Dr. Mohammad Abdul Bari
By Masood Haider and Afzal Usmani
Dr. Mohammad Abdul Bari, a very senior Aligarian and a physician whose devotion to Staten Island's seniors made him an integral part of the borough's health care system, and an early pioneer of the borough's Muslim community, died on October 31, 2008 at his home after a prolonged illness.
He came to the United States from Karachi in 1959 for an internship at Harlem Hospital in Manhattan. A year later, he came to the Island to complete a residency at the former Richmond Memorial Hospital in Prince's Bay. After completing specialty residencies in the Bronx, and in Halifax, Nova Scotia and serving as the chief resident in cardiology at St. Michael's Hospital in Newark, he returned to the Island in 1966, and joined the medical practice of Regan & McGinn, M.D., P.C., New Dorp, now known as Island Medical Specialists.
Dr. Bari was a pioneer in catering to the needs of special patients. He founded Staten Island's first geriatric center in 1972, at Richmond Memorial Hospital, and advocated for important ancillary services, such as free transportation. He organized a Thanksgiving Dinner for 25 years at which he, hospital administrators and other physicians would serve dinner to seniors who weren't able to be with relatives.
In 1983, Dr. Bari was selected by ‘People to People International’ to join a team of geriatric medicine specialists from the U.S. to exchange expertise with leading geriatric specialists in Australia and New Zealand. He is also credited with founding a special care clinic for Staten Island's developmentally disabled communities.
Throughout his lifetime, he received scores of awards and citations from local and national civic organizations and politicians for his volunteer and community services. He was honored as Physician of the Year by the Richmond County Medical Society and the Islamic Medical Association, and received the Physician Recognition Award for Service to the Community by the American Academy of Medicine of Richmond. Last year, he was recognized for 50 years of service by the Richmond County Medical Society.
Dr. Bari was a charter member of Masjid-al-Noor Muslim Majlis of Staten Island, originally located in Tompkinsville, now in Concord. He was also a founder of the Pakistani Student Association of North America, an organization whose purpose was to encourage medical researchers. It is known today as the Islamic Medical Association, a 1,500-member worldwide organization; Dr. Bari served as president of its North American chapter.
He was active in the American Muslim Alliance to educate the Pakistani community about the American political system in an effort to transform Pakistanis into Pakistani-Americans, and was invited to the White House by former President Bill Clinton for his efforts.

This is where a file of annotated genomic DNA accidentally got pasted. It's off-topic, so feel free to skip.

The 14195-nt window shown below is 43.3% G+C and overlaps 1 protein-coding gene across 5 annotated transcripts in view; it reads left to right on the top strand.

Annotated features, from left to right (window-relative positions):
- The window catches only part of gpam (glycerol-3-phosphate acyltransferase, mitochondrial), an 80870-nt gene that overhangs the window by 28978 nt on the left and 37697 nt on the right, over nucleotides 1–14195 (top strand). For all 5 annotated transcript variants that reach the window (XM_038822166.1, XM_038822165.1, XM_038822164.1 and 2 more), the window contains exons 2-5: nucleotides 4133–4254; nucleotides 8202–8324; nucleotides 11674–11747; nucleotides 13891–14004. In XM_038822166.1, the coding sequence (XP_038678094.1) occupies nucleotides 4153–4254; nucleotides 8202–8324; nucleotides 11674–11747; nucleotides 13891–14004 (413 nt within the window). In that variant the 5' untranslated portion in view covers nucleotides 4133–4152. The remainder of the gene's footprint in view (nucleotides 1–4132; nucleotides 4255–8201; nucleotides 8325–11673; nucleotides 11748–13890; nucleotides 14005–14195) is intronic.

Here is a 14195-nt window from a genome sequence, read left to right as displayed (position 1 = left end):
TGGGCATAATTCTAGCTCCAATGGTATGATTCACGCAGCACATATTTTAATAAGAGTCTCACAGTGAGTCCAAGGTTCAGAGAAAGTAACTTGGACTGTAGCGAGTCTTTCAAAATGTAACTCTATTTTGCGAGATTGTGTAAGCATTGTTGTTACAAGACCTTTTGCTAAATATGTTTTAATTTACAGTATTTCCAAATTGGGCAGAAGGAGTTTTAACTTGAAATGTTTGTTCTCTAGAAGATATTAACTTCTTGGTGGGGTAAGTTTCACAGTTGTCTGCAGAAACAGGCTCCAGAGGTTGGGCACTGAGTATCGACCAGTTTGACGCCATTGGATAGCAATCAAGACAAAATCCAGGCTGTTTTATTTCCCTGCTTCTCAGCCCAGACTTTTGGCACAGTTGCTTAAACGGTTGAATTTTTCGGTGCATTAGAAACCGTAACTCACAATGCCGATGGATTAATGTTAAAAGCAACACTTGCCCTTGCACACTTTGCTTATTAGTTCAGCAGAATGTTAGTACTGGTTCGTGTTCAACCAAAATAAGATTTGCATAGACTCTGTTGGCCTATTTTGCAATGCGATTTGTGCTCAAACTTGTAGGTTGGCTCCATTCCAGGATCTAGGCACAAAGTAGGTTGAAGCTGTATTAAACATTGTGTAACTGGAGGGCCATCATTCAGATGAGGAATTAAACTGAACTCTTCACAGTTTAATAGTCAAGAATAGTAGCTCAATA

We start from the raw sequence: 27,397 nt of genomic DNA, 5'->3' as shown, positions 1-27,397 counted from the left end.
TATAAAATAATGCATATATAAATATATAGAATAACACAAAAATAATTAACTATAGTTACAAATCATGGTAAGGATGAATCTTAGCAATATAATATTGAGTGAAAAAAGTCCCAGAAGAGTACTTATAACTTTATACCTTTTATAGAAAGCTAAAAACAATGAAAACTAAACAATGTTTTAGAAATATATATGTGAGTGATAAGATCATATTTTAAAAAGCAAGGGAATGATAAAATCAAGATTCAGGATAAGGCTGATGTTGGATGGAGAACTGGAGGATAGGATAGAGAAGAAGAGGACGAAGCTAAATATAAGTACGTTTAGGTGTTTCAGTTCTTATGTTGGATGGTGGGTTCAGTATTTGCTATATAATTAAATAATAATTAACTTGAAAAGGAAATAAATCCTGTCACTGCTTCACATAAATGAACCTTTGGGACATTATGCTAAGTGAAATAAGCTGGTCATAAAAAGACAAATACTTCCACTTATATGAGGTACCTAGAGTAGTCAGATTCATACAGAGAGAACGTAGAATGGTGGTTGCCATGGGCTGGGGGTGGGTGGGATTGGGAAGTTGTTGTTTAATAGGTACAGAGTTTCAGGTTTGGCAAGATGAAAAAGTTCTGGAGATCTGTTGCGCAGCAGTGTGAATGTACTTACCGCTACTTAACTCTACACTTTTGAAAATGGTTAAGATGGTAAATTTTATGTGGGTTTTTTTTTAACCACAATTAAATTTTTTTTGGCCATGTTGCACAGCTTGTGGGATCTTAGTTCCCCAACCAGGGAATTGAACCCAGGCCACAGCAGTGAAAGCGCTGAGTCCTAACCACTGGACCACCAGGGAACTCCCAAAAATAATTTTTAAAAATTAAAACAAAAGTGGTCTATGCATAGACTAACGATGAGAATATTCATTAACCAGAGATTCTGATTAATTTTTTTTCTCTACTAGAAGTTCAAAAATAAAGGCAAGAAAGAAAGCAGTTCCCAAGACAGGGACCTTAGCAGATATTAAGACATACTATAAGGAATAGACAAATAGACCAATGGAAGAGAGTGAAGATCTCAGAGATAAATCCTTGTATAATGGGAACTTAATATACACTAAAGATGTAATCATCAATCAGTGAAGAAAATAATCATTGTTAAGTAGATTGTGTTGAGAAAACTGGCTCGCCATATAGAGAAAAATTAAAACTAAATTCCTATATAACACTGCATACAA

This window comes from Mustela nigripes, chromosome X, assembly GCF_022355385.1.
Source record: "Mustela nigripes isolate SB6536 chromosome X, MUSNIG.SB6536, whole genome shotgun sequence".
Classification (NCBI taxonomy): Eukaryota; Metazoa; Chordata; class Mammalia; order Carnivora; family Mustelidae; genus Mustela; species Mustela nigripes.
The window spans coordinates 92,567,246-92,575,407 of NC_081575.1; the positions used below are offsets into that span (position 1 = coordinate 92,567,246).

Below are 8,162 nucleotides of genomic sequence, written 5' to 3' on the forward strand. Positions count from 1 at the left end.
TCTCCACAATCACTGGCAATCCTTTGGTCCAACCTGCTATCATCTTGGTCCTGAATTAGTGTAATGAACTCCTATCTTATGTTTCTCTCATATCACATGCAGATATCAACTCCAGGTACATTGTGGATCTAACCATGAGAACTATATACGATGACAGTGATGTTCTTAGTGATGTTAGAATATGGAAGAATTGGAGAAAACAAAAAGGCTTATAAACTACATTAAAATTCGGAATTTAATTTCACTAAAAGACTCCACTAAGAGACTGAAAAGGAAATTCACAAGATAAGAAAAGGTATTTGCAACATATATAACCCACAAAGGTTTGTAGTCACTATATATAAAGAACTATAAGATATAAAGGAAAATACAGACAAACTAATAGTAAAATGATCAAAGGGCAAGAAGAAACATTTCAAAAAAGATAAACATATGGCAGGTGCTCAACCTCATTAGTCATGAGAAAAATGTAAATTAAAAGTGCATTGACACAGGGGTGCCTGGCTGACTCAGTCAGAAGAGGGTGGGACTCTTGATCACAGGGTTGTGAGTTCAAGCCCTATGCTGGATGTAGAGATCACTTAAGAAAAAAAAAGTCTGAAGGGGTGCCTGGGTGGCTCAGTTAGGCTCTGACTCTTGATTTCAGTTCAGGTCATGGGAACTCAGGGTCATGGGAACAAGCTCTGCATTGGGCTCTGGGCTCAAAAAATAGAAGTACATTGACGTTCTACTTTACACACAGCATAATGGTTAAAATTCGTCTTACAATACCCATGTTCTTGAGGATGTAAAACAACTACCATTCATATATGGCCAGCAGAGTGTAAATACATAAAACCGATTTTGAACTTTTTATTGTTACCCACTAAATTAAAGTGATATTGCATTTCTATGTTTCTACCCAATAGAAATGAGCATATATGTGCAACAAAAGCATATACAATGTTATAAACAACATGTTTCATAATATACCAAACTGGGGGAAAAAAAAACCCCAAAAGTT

He also was active in encouraging dialogue between the FBI and the Pakistani-American community on Staten Island following the terrorist attacks of September 2001. He was an active member of the American Muslim Alliance/Staten Island Chapter and the Pakistan Cultural Society. He also served on the editorial board of ‘Al-Majlis’, Staten Island's Pakistani community magazine.
‘Dr. Bari was one of the pioneers of the Muslim community of Staten Island’ said Imam Ghulam Rasul, the spiritual leader of Masjid-al-Noor. ‘Among the Muslim population he held a much esteemed position, and he was just as popular with non-Muslims. It's a great loss for the Muslim community and the Staten Island community’. Dr. Bari was active in supporting education in his homeland, leading scholarship efforts for hundreds of medical students and collecting medications for shipment to Pakistan and India, where those supplies were unavailable.
He was a member of the New York Medical Society, New York State Medical Director Association, American Society of Contemporary Medicine and Surgery, American Academy of Medicine, Society of Internal Medicine and the Richmond County Medical Society. He was also a past president of the Staten Island Chapter of the Society of Internal Medicine, and was a fellow of the American Geriatric Society, American College of Angiology and International College of Angiology. Dr. Bari was a world traveler who visited many countries in Europe, all of the Middle East, as well as Morocco, New Zealand and Australia. He told a magazine, Advance during an interview in 2001 that no matter where he went, he was always able to find a mosque.
When the Aligarh Alumni Association of the New York Tri-state area was reborn in 1998, Dr. Bari was one of its founding members and was unanimously chosen as the President of the revived association. He was greatly respected, revered and loved by all who worked with him and by consensus remained the undisputed leader of the association till his death. He was scrupulously honest in his dealings with his friends and associates and in the words of an admirer was straight as an arrow in the best traditions of Maulana Hasrat Mauhani and Quaid-e-Azam Mohammed Ali Jinnah. He never spoke ill of anyone and had no patience with petty rivalries and indecorous behavior. Whenever any personal spats and squabbles erupted within the association, he handled them with a deft combination of cajoling and admonishing and was able to keep the core group of founding members together, a remarkable achievement, through thick and thin for ten years. Whenever the association ran into red, which was practically every year and needed to be bailed out, he could be counted on for his generous financial support.
He is survived by his wife of 40 years, Sarwath Bari, and his two daughters, Samina Bari Neale and Huma Bari.He would be sorely missed and would be impossible to replace. May his soul rest in eternal peace.